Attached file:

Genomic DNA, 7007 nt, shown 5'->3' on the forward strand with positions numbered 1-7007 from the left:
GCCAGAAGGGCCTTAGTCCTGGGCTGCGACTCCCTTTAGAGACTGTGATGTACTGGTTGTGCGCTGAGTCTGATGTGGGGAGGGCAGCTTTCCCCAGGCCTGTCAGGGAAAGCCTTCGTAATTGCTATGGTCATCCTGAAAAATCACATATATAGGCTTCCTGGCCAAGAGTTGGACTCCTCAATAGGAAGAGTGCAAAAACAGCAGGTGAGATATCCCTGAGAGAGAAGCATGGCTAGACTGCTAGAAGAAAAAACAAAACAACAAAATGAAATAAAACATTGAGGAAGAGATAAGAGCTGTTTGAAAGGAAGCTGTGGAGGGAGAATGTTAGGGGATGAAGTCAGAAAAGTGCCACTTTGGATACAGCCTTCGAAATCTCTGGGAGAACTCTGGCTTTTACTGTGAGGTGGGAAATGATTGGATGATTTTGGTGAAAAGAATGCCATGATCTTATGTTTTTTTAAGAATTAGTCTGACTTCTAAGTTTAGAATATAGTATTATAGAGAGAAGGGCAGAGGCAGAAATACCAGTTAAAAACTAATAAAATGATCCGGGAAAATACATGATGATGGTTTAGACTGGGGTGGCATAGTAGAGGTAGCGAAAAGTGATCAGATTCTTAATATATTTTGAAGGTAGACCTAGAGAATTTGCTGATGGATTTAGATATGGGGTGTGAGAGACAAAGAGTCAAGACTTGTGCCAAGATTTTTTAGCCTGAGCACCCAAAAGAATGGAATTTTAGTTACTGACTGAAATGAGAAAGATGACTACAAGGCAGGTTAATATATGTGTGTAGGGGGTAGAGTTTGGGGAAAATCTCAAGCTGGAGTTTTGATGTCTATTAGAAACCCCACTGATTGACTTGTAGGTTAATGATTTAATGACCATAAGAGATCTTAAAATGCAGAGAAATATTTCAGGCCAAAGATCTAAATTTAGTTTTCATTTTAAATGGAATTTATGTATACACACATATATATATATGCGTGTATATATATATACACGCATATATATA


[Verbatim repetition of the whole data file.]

Genomic DNA, 7007 nt, shown 5'->3' on the forward strand with positions numbered 1-7007 from the left:
GCCAGAAGGGCCTTAGTCCTGGGCTGCGACTCCCTTTAGAGACTGTGATGTACTGGTTGTGCGCTGAGTCTGATGTGGGGAGGGCAGCTTTCCCCAGGCCTGTCAGGGAAAGCCTTCGTAATTGCTATGGTCATCCTGAAAAATCACATATATAGGCTTCCTGGCCAAGAGTTGGACTCCTCAATAGGAAGAGTGCAAAAACAGCAGGTGAGATATCCCTGAGAGAGAAGCATGGCTAGACTGCTAGAAGAAAAAACAAAACAACAAAATGAAATAAAACATTGAGGAAGAGATAAGAGCTGTTTGAAAGGAAGCTGTGGAGGGAGAATGTTAGGGGATGAAGTCAGAAAAGTGCCACTTTGGATACAGCCTTCGAAATCTCTGGGAGAACTCTGGCTTTTACTGTGAGGTGGGAAATGATTGGATGATTTTGGTGAAAAGAATGCCATGATCTTATGTTTTTTTAAGAATTAGTCTGACTTCTAAGTTTAGAATATAGTATTATAGAGAGAAGGGCAGAGGCAGAAATACCAGTTAAAAACTAATAAAATGATCCGGGAAAATACATGATGATGGTTTAGACTGGGGTGGCATAGTAGAGGTAGCGAAAAGTGATCAGATTCTTAATATATTTTGAAGGTAGACCTAGAGAATTTGCTGATGGATTTAGATATGGGGTGTGAGAGACAAAGAGTCAAGACTTGTGCCAAGATTTTTTAGCCTGAGCACCCAAAAGAATGGAATTTTAGTTACTGACTGAAATGAGAAAGATGACTACAAGGCAGGTTAATATATGTGTGTAGGGGGTAGAGTTTGGGGAAAATCTCAAGCTGGAGTTTTGATGTCTATTAGAAACCCCACTGATTGACTTGTAGGTTAATGATTTAATGACCATAAGAGATCTTAAAATGCAGAGAAATATTTCAGGCCAAAGATCTAAATTTAGTTTTCATTTTAAATGGAATTTATGTATACACACATATATATATATGCGTGTATATATATATACACGCATATATATA